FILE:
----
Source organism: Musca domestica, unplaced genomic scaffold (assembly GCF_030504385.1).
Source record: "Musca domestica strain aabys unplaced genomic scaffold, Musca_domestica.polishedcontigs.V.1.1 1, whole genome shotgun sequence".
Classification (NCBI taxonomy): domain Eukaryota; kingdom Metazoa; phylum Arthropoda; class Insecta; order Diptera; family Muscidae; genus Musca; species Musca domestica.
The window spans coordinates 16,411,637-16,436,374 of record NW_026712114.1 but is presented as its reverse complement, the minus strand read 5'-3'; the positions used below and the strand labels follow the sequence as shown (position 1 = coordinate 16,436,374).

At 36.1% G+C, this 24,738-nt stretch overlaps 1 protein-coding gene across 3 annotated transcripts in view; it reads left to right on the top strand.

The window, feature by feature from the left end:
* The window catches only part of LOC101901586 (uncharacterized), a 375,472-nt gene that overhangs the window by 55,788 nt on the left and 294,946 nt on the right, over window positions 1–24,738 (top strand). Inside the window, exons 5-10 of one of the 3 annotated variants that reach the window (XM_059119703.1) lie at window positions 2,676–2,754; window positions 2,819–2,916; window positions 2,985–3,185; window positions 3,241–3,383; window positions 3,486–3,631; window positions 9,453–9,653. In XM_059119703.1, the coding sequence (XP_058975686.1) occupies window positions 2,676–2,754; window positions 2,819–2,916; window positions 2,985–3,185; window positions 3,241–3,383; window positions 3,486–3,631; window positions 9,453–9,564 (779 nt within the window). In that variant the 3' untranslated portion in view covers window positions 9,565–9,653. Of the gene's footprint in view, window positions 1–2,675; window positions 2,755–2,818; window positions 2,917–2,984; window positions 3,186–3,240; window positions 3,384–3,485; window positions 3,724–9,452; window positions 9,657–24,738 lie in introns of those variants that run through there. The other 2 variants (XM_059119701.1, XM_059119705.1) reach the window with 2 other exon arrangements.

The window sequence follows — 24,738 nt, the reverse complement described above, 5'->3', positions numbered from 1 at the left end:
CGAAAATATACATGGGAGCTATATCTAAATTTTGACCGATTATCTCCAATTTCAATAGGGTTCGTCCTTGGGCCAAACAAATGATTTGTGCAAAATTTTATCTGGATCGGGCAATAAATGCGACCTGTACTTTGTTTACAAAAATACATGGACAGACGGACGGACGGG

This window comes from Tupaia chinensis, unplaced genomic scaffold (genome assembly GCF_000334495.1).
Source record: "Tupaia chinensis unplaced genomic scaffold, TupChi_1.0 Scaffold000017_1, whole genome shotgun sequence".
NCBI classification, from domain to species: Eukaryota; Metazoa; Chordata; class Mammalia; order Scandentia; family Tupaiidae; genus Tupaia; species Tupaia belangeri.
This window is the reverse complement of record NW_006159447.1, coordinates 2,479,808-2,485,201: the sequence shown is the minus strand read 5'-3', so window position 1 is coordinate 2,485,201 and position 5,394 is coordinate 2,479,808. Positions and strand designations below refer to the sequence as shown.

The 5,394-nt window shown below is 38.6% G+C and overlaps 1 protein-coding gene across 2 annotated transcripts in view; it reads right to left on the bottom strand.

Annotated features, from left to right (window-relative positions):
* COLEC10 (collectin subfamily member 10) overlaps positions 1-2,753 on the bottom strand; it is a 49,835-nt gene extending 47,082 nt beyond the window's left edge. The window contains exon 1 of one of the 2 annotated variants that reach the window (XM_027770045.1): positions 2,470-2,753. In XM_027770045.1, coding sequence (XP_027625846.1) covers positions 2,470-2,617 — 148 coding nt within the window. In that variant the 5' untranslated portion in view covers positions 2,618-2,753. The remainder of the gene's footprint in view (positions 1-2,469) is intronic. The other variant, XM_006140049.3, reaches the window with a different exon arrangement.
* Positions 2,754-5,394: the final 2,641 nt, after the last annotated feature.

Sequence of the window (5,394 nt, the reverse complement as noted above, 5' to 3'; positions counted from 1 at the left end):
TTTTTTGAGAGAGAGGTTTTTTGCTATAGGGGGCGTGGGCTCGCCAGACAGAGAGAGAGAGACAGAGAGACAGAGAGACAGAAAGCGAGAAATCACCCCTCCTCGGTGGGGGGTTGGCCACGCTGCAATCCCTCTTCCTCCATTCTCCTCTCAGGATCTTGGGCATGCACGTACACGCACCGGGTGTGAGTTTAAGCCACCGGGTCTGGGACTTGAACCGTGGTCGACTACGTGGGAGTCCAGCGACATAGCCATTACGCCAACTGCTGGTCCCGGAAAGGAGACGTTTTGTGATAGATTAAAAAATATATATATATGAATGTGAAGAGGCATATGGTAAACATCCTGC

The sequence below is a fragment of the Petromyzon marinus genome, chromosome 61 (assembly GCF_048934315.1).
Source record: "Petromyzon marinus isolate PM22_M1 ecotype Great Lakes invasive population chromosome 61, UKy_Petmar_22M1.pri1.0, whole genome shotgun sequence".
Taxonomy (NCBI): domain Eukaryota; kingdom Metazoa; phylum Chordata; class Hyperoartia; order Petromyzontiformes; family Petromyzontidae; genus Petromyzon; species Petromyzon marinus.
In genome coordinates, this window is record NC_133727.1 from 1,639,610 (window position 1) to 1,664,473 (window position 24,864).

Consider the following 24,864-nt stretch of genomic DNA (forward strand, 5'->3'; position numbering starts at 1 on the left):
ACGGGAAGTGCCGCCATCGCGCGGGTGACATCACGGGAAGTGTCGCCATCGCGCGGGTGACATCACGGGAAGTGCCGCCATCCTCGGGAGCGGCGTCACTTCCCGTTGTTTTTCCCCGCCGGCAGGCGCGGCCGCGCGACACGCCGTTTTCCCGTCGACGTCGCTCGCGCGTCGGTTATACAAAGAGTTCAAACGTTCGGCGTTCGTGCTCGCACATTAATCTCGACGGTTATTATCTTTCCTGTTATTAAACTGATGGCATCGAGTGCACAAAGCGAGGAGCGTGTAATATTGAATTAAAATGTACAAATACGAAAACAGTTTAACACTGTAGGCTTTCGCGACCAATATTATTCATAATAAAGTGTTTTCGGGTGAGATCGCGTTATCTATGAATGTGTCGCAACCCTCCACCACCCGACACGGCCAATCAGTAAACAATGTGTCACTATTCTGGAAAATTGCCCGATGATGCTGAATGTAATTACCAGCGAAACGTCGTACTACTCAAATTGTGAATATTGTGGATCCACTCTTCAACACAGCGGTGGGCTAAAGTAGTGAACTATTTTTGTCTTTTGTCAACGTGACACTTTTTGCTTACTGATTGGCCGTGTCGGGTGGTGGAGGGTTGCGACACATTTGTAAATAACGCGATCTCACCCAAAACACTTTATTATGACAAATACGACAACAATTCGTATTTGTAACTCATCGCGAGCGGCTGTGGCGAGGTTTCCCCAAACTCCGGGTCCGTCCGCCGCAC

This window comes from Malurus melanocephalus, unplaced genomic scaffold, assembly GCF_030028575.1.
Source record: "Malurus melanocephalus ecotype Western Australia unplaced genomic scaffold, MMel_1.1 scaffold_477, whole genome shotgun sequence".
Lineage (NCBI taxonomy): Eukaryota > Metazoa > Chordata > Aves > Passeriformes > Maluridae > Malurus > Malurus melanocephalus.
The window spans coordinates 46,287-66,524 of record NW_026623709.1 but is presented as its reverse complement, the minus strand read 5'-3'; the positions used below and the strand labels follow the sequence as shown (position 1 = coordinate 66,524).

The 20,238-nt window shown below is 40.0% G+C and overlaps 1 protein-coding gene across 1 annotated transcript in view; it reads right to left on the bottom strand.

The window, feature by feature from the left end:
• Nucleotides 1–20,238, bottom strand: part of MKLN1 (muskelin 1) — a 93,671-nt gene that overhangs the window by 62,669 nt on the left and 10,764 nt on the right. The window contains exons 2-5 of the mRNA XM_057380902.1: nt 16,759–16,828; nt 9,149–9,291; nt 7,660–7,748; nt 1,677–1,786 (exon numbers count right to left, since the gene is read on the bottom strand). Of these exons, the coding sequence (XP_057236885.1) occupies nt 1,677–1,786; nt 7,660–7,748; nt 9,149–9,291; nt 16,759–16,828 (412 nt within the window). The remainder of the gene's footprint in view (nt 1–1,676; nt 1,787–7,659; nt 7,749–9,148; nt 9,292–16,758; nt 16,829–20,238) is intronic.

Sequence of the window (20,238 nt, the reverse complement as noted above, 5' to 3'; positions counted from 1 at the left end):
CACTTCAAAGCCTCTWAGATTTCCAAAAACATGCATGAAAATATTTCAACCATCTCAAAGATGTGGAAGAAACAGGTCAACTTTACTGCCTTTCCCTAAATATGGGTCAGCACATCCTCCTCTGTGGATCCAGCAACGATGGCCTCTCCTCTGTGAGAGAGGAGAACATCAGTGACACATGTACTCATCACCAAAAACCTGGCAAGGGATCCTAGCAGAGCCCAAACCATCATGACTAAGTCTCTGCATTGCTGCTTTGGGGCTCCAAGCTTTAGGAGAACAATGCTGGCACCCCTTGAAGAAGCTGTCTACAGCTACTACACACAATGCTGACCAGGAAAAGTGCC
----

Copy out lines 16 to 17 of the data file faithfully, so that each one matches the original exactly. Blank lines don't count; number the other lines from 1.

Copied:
* COLEC10 (collectin subfamily member 10) overlaps positions 1-2,753 on the bottom strand; it is a 49,835-nt gene extending 47,082 nt beyond the window's left edge. The window contains exon 1 of one of the 2 annotated variants that reach the window (XM_027770045.1): positions 2,470-2,753. In XM_027770045.1, coding sequence (XP_027625846.1) covers positions 2,470-2,617 — 148 coding nt within the window. In that variant the 5' untranslated portion in view covers positions 2,618-2,753. The remainder of the gene's footprint in view (positions 1-2,469) is intronic. The other variant, XM_006140049.3, reaches the window with a different exon arrangement.
* Positions 2,754-5,394: the final 2,641 nt, after the last annotated feature.